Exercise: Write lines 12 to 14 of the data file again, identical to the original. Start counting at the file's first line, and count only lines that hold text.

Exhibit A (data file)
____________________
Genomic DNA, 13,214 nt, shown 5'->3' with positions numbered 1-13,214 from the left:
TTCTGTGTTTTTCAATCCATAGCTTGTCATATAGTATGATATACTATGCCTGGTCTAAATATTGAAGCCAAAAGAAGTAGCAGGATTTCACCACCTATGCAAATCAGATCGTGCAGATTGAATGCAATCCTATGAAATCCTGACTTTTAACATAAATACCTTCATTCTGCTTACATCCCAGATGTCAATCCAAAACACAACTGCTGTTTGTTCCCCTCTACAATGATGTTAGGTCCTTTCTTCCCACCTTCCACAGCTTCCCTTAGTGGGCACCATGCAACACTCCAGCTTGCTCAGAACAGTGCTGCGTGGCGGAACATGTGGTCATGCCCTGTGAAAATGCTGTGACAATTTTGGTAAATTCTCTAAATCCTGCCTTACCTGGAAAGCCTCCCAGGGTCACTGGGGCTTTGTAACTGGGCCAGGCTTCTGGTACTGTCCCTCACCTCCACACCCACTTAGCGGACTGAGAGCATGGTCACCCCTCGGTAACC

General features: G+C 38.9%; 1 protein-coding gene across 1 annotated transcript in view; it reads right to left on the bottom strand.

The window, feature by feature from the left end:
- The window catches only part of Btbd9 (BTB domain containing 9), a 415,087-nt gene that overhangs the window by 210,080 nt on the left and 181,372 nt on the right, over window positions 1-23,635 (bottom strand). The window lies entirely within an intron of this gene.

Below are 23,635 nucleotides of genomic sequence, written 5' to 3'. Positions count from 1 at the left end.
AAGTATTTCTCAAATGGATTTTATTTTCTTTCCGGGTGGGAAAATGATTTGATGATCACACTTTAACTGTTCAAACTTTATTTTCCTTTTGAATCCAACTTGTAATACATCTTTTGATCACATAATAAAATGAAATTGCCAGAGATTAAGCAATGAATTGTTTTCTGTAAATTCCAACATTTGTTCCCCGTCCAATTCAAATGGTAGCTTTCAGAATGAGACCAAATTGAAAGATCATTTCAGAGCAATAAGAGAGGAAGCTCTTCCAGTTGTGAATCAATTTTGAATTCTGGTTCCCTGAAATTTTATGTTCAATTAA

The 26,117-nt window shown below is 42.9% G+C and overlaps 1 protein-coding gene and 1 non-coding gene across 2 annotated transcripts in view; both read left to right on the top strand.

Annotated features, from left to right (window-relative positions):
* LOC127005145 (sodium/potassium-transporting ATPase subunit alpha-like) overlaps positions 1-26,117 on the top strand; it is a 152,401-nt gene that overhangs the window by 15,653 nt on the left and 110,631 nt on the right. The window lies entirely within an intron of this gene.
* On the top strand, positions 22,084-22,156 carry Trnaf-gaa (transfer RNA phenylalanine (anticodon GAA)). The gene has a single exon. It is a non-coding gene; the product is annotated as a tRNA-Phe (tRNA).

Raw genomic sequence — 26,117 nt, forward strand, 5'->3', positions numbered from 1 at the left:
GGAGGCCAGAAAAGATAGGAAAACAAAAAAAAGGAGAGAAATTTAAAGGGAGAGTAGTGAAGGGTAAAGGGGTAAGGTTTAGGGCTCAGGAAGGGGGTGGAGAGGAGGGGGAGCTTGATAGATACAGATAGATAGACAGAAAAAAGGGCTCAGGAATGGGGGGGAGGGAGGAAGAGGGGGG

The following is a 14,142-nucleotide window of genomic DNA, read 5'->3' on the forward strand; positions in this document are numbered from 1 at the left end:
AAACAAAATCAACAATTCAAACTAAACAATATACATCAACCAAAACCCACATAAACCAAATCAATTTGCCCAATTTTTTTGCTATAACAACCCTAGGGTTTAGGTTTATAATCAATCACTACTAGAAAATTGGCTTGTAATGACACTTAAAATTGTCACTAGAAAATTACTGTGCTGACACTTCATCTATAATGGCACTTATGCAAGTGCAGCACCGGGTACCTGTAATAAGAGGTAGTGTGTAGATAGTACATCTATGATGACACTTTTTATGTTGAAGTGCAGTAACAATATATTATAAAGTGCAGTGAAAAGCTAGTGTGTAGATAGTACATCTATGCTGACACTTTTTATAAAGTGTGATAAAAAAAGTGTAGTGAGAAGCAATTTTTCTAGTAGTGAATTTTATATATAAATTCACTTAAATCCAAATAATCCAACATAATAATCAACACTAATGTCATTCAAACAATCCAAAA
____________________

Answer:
Raw genomic sequence — 26,117 nt, forward strand, 5'->3', positions numbered from 1 at the left:
GGAGGCCAGAAAAGATAGGAAAACAAAAAAAAGGAGAGAAATTTAAAGGGAGAGTAGTGAAGGGTAAAGGGGTAAGGTTTAGGGCTCAGGAAGGGGGTGGAGAGGAGGGGGAGCTTGATAGATACAGATAGATAGACAGAAAAAAGGGCTCAGGAATGGGGGGGAGGGAGGAAGAGGGGGG

The following is a 14,142-nucleotide window of genomic DNA, read 5'->3' on the forward strand; positions in this document are numbered from 1 at the left end: